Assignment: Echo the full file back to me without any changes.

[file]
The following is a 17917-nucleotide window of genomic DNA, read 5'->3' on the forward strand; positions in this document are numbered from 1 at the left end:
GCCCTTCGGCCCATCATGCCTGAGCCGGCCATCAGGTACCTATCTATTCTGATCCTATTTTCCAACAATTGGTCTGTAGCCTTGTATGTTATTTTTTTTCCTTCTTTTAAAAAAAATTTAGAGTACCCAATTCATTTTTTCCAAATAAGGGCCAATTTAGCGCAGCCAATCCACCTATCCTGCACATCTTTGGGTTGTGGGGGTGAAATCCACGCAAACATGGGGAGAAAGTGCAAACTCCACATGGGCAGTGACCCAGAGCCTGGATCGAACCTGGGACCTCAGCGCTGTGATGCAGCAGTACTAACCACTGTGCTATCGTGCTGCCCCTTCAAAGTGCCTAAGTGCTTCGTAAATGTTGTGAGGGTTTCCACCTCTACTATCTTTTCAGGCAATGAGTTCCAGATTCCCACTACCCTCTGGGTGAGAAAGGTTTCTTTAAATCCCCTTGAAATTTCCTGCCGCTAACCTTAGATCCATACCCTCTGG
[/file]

The following is a 17917-nucleotide window of genomic DNA, read 5'->3' on the forward strand; positions in this document are numbered from 1 at the left end:
GCCCTTCGGCCCATCATGCCTGAGCCGGCCATCAGGTACCTATCTATTCTGATCCTATTTTCCAACAATTGGTCTGTAGCCTTGTATGTTATTTTTTTTCCTTCTTTTAAAAAAAATTTAGAGTACCCAATTCATTTTTTCCAAATAAGGGCCAATTTAGCGCAGCCAATCCACCTATCCTGCACATCTTTGGGTTGTGGGGGTGAAATCCACGCAAACATGGGGAGAAAGTGCAAACTCCACATGGGCAGTGACCCAGAGCCTGGATCGAACCTGGGACCTCAGCGCTGTGATGCAGCAGTACTAACCACTGTGCTATCGTGCTGCCCCTTCAAAGTGCCTAAGTGCTTCGTAAATGTTGTGAGGGTTTCCACCTCTACTATCTTTTCAGGCAATGAGTTCCAGATTCCCACTACCCTCTGGGTGAGAAAGGTTTCTTTAAATCCCCTTGAAATTTCCTGCCGCTAACCTTAGATCCATACCCTCTGG